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1860s American 'Multiplying' Wet Plate Camera

In Cameras > Wood Cameras > Show & Tell.
Vintage & Classic Cameras51 of 63Early Sanderson "A" Pattern, probably by Holmes Brothers.Celebrating 1890s American Camera Design
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Posted 3 years ago

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rniederman
(148 items)

Today, we take for granted the ability to make lots of pictures, and copies of pictures at practically no cost. This wasn’t the case back in the mid-1800s when making tintypes because each image was unique - there was no negative!

A solution in lowering the cost of making pictures was to shoot many images on a single plate; which required specialized photographic equipment called ‘multiplying cameras' by collectors.

Shown here is a mid-1860s collodion ('wet' photography process) camera with a set of 9 portrait lenses mounted. Small pictures produced by this type of camera were referred to as ‘gem’ images. Although a 9-lens outfit is rare, 16-lens and 36-lens cameras are also known.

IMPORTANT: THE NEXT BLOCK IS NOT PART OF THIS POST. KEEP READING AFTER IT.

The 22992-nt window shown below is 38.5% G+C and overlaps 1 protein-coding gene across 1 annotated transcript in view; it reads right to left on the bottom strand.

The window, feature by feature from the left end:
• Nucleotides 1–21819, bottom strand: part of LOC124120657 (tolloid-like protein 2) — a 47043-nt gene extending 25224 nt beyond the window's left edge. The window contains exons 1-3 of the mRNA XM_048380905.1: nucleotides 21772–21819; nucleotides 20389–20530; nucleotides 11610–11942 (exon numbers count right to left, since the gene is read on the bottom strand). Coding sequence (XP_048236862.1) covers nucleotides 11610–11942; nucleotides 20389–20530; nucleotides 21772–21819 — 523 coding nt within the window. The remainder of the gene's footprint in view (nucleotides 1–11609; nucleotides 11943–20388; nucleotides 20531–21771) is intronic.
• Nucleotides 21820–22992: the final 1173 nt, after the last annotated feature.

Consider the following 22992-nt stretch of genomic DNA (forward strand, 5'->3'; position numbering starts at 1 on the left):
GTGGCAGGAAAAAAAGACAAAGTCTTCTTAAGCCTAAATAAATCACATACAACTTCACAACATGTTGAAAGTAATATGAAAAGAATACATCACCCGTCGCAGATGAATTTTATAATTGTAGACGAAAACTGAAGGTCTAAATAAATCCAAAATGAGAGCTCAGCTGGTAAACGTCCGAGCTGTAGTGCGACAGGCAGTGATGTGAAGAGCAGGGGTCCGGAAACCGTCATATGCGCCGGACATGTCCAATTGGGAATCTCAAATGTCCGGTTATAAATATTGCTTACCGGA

Strangely, picture taking with multiple lenses was quite difficult because each lens had to be carefully mounted to have the exact same focal point as all the others. This also meant that each lens had to be optically identical to the others; which posed a challenge for lens makers because they had to spend a lot of time gong through their inventory to pair up lenses.

From a collecting point of view, it took me nearly 8 years to find a lens set that matched the camera body. Ironically, the lenses were an eBay auction win (something that I haven't seen since).

Comments

  1. Dick Bolt, 3 years ago
    I have several of these large CDV type cameras. Wet plate tanks also go with these cameras. There usually was a stereo lens board & back for it also. They have been much copied for CW rein-actors posing as a CW period photographer. I think the image above has the lenses backwards unless it is used as a copy camera?
  2. rniederman rniederman, 3 years ago
    Hi Dick; Thanks for the comment. The mount and lens positioning is correct. The wooden mount has Scovill Mfg. markings and matches early catalogue listings. For example, this is the same type of configuration as found on early Anthony / Loehr cameras. Gem lenses have short focal lengths because of the relatively small image size made on the larger plate. Then again, there is nothing preventing the camera from being used for copy work. Thx. - Rob
  3. rniederman rniederman, 1 year ago
    Thanks, Scott!
  4. rniederman rniederman, 1 year ago
    Thanks, mustangtony!
  5. rniederman rniederman, 1 year ago
    Thanks mtg75 and AntigueToys!

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